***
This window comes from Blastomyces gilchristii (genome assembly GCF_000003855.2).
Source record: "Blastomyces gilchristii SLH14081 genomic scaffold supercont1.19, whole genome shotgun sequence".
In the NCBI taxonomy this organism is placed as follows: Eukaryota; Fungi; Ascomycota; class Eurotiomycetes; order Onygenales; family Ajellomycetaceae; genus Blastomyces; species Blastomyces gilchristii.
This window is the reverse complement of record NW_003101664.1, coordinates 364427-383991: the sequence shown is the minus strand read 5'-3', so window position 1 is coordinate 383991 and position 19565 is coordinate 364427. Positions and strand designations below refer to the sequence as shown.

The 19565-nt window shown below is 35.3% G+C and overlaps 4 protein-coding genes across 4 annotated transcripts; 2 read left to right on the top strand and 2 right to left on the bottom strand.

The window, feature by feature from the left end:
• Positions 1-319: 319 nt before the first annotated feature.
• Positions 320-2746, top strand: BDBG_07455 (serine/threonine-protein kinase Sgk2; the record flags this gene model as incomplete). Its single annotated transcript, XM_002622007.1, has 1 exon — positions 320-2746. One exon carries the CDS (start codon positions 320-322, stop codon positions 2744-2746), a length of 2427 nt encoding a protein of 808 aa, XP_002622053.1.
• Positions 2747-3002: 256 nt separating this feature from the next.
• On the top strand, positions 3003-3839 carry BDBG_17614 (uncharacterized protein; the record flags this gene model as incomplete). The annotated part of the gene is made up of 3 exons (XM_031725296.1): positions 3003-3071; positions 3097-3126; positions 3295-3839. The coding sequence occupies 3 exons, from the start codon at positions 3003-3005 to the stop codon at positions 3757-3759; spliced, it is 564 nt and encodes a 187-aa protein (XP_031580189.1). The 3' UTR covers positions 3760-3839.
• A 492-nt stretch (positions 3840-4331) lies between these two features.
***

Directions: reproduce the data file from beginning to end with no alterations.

This window comes from Blastomyces gilchristii (genome assembly GCF_000003855.2).
Source record: "Blastomyces gilchristii SLH14081 genomic scaffold supercont1.19, whole genome shotgun sequence".
In the NCBI taxonomy this organism is placed as follows: Eukaryota; Fungi; Ascomycota; class Eurotiomycetes; order Onygenales; family Ajellomycetaceae; genus Blastomyces; species Blastomyces gilchristii.
This window is the reverse complement of record NW_003101664.1, coordinates 364427-383991: the sequence shown is the minus strand read 5'-3', so window position 1 is coordinate 383991 and position 19565 is coordinate 364427. Positions and strand designations below refer to the sequence as shown.

The 19565-nt window shown below is 35.3% G+C and overlaps 4 protein-coding genes across 4 annotated transcripts; 2 read left to right on the top strand and 2 right to left on the bottom strand.

The window, feature by feature from the left end:
• Positions 1-319: 319 nt before the first annotated feature.
• Positions 320-2746, top strand: BDBG_07455 (serine/threonine-protein kinase Sgk2; the record flags this gene model as incomplete). Its single annotated transcript, XM_002622007.1, has 1 exon — positions 320-2746. One exon carries the CDS (start codon positions 320-322, stop codon positions 2744-2746), a length of 2427 nt encoding a protein of 808 aa, XP_002622053.1.
• Positions 2747-3002: 256 nt separating this feature from the next.
• On the top strand, positions 3003-3839 carry BDBG_17614 (uncharacterized protein; the record flags this gene model as incomplete). The annotated part of the gene is made up of 3 exons (XM_031725296.1): positions 3003-3071; positions 3097-3126; positions 3295-3839. The coding sequence occupies 3 exons, from the start codon at positions 3003-3005 to the stop codon at positions 3757-3759; spliced, it is 564 nt and encodes a 187-aa protein (XP_031580189.1). The 3' UTR covers positions 3760-3839.
• A 492-nt stretch (positions 3840-4331) lies between these two features.